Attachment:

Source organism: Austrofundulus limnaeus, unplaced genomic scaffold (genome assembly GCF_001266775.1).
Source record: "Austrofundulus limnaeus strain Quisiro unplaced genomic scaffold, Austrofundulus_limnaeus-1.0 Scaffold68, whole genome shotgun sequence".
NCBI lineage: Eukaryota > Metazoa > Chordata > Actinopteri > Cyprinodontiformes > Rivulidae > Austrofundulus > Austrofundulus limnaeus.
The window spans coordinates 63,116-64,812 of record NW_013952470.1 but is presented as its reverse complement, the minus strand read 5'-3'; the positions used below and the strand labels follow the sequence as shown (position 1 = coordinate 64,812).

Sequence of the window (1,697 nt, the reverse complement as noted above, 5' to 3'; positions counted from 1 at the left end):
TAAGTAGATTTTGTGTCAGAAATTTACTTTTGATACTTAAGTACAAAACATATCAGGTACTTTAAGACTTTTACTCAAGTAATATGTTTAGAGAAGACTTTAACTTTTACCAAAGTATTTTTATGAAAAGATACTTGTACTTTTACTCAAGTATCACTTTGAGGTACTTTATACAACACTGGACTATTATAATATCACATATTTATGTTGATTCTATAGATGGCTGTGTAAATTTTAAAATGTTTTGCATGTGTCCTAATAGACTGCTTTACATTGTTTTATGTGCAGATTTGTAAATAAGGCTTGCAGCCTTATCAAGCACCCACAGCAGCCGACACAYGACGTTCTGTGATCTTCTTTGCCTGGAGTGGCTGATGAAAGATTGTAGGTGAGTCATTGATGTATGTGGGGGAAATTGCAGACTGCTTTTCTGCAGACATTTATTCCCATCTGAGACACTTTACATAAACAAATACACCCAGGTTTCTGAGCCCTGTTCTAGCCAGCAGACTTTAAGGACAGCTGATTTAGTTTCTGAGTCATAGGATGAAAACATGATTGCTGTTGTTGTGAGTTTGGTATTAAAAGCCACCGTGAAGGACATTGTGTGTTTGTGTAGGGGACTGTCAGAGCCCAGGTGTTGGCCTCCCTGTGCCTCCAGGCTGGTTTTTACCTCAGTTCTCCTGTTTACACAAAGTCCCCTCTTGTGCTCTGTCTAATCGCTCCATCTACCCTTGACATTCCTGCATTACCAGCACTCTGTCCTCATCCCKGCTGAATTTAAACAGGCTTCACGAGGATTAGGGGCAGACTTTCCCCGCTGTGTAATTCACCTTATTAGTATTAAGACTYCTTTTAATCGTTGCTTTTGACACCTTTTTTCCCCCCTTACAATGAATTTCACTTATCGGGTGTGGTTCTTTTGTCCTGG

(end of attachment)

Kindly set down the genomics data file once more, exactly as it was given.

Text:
Source organism: Austrofundulus limnaeus, unplaced genomic scaffold (genome assembly GCF_001266775.1).
Source record: "Austrofundulus limnaeus strain Quisiro unplaced genomic scaffold, Austrofundulus_limnaeus-1.0 Scaffold68, whole genome shotgun sequence".
NCBI lineage: Eukaryota > Metazoa > Chordata > Actinopteri > Cyprinodontiformes > Rivulidae > Austrofundulus > Austrofundulus limnaeus.
The window spans coordinates 63,116-64,812 of record NW_013952470.1 but is presented as its reverse complement, the minus strand read 5'-3'; the positions used below and the strand labels follow the sequence as shown (position 1 = coordinate 64,812).

Sequence of the window (1,697 nt, the reverse complement as noted above, 5' to 3'; positions counted from 1 at the left end):
TAAGTAGATTTTGTGTCAGAAATTTACTTTTGATACTTAAGTACAAAACATATCAGGTACTTTAAGACTTTTACTCAAGTAATATGTTTAGAGAAGACTTTAACTTTTACCAAAGTATTTTTATGAAAAGATACTTGTACTTTTACTCAAGTATCACTTTGAGGTACTTTATACAACACTGGACTATTATAATATCACATATTTATGTTGATTCTATAGATGGCTGTGTAAATTTTAAAATGTTTTGCATGTGTCCTAATAGACTGCTTTACATTGTTTTATGTGCAGATTTGTAAATAAGGCTTGCAGCCTTATCAAGCACCCACAGCAGCCGACACAYGACGTTCTGTGATCTTCTTTGCCTGGAGTGGCTGATGAAAGATTGTAGGTGAGTCATTGATGTATGTGGGGGAAATTGCAGACTGCTTTTCTGCAGACATTTATTCCCATCTGAGACACTTTACATAAACAAATACACCCAGGTTTCTGAGCCCTGTTCTAGCCAGCAGACTTTAAGGACAGCTGATTTAGTTTCTGAGTCATAGGATGAAAACATGATTGCTGTTGTTGTGAGTTTGGTATTAAAAGCCACCGTGAAGGACATTGTGTGTTTGTGTAGGGGACTGTCAGAGCCCAGGTGTTGGCCTCCCTGTGCCTCCAGGCTGGTTTTTACCTCAGTTCTCCTGTTTACACAAAGTCCCCTCTTGTGCTCTGTCTAATCGCTCCATCTACCCTTGACATTCCTGCATTACCAGCACTCTGTCCTCATCCCKGCTGAATTTAAACAGGCTTCACGAGGATTAGGGGCAGACTTTCCCCGCTGTGTAATTCACCTTATTAGTATTAAGACTYCTTTTAATCGTTGCTTTTGACACCTTTTTTCCCCCCTTACAATGAATTTCACTTATCGGGTGTGGTTCTTTTGTCCTGG